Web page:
After three weeks, Esmond suddenly decided he simply had to return home, feeling guilty, ashamed and utterly miserable. Nora was left feeling wretched too. "All at once he was gone. The shock came later when I realised it was all over, I simply went to pieces. I suppose I had felt guilt too. How I managed to get through the play every night for the next weeks I don't know."
For months there was no contact between them. For all intents and purposes the relationship seemed over and Nora started to see an old friend, Roy Faulkner. They had always been fond of each other and Faulkner soon proposed to her. She hesitated at first, but then one evening at the Savoy Grill Esmond came and sat at the table next to her. "He had his back to me and it was so awful to be so near and yet be complete strangers. He must have seen me. As soon as I could, without looking too obvious, I got up and left." The shock of the encounter made her feel that she must cut away from her old life, and she accepted Faulkner's proposal.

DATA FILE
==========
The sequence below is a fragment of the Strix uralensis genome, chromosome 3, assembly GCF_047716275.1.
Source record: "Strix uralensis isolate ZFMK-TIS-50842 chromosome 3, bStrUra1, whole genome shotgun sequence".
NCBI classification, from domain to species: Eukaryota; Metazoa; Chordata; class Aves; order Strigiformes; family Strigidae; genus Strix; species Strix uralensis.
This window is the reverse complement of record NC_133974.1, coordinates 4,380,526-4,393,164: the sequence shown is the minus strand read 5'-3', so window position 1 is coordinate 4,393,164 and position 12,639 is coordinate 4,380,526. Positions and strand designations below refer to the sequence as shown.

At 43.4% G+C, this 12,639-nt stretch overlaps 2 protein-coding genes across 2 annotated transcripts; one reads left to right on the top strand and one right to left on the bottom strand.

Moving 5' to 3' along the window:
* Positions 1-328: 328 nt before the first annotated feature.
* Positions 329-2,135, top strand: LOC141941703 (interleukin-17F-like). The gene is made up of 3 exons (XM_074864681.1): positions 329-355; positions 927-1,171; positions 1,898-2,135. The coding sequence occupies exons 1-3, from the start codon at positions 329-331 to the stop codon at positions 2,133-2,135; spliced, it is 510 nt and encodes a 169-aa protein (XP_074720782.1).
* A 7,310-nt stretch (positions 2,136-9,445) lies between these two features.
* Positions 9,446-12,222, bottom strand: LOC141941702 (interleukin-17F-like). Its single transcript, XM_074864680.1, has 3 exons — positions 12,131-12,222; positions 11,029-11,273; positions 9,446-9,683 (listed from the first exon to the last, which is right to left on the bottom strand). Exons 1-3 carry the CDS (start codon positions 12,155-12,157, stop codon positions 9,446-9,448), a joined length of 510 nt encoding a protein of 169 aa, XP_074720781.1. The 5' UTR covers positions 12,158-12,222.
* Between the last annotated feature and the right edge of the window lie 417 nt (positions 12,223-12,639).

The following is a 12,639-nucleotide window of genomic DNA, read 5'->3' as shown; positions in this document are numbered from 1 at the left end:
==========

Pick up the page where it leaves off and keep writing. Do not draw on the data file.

When Esmond heard the news, he immediately phoned Nora and begged her to meet him. She refused at first, but there was panic in his voice and he was very insistent. She agreed to meet briefly at the Achilles Statue in Hyde Park, and as soon as they saw each other they knew they still loved each other very deeply.
"Esmond was shattered and madly jealous, he just couldn't take it. He said he had never stopped thinking about me, was terribly unhappy and simply couldn't let me go. The idea of marrying someone else was unthinkable - and so it seemed to me sitting there after all those months of misery."